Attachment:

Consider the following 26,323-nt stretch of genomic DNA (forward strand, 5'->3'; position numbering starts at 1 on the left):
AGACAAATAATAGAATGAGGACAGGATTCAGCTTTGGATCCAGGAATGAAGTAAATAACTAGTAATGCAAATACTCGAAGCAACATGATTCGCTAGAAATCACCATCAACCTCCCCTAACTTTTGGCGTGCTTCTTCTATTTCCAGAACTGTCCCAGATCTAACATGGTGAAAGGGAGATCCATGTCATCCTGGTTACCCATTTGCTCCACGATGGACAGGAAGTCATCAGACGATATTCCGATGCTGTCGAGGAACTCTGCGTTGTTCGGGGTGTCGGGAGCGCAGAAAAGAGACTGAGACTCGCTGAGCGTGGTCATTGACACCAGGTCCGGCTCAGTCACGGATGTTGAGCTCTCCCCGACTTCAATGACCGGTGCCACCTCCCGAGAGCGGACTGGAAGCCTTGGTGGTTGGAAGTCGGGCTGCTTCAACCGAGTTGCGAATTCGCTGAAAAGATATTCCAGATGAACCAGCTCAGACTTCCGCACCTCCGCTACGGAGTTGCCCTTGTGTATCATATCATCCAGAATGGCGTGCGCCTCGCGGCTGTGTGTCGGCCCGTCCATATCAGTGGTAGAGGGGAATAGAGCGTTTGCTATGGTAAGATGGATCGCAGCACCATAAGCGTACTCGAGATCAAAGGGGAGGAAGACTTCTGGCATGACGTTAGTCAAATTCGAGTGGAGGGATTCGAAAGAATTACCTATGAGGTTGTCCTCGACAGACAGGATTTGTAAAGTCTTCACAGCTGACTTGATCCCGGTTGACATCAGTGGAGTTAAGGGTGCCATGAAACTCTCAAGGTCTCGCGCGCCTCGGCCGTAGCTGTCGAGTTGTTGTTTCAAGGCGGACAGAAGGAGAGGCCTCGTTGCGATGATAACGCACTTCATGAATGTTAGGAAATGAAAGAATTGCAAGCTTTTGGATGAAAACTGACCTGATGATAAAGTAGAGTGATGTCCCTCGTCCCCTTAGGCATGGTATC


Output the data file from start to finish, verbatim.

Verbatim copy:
Consider the following 26,323-nt stretch of genomic DNA (forward strand, 5'->3'; position numbering starts at 1 on the left):
AGACAAATAATAGAATGAGGACAGGATTCAGCTTTGGATCCAGGAATGAAGTAAATAACTAGTAATGCAAATACTCGAAGCAACATGATTCGCTAGAAATCACCATCAACCTCCCCTAACTTTTGGCGTGCTTCTTCTATTTCCAGAACTGTCCCAGATCTAACATGGTGAAAGGGAGATCCATGTCATCCTGGTTACCCATTTGCTCCACGATGGACAGGAAGTCATCAGACGATATTCCGATGCTGTCGAGGAACTCTGCGTTGTTCGGGGTGTCGGGAGCGCAGAAAAGAGACTGAGACTCGCTGAGCGTGGTCATTGACACCAGGTCCGGCTCAGTCACGGATGTTGAGCTCTCCCCGACTTCAATGACCGGTGCCACCTCCCGAGAGCGGACTGGAAGCCTTGGTGGTTGGAAGTCGGGCTGCTTCAACCGAGTTGCGAATTCGCTGAAAAGATATTCCAGATGAACCAGCTCAGACTTCCGCACCTCCGCTACGGAGTTGCCCTTGTGTATCATATCATCCAGAATGGCGTGCGCCTCGCGGCTGTGTGTCGGCCCGTCCATATCAGTGGTAGAGGGGAATAGAGCGTTTGCTATGGTAAGATGGATCGCAGCACCATAAGCGTACTCGAGATCAAAGGGGAGGAAGACTTCTGGCATGACGTTAGTCAAATTCGAGTGGAGGGATTCGAAAGAATTACCTATGAGGTTGTCCTCGACAGACAGGATTTGTAAAGTCTTCACAGCTGACTTGATCCCGGTTGACATCAGTGGAGTTAAGGGTGCCATGAAACTCTCAAGGTCTCGCGCGCCTCGGCCGTAGCTGTCGAGTTGTTGTTTCAAGGCGGACAGAAGGAGAGGCCTCGTTGCGATGATAACGCACTTCATGAATGTTAGGAAATGAAAGAATTGCAAGCTTTTGGATGAAAACTGACCTGATGATAAAGTAGAGTGATGTCCCTCGTCCCCTTAGGCATGGTATC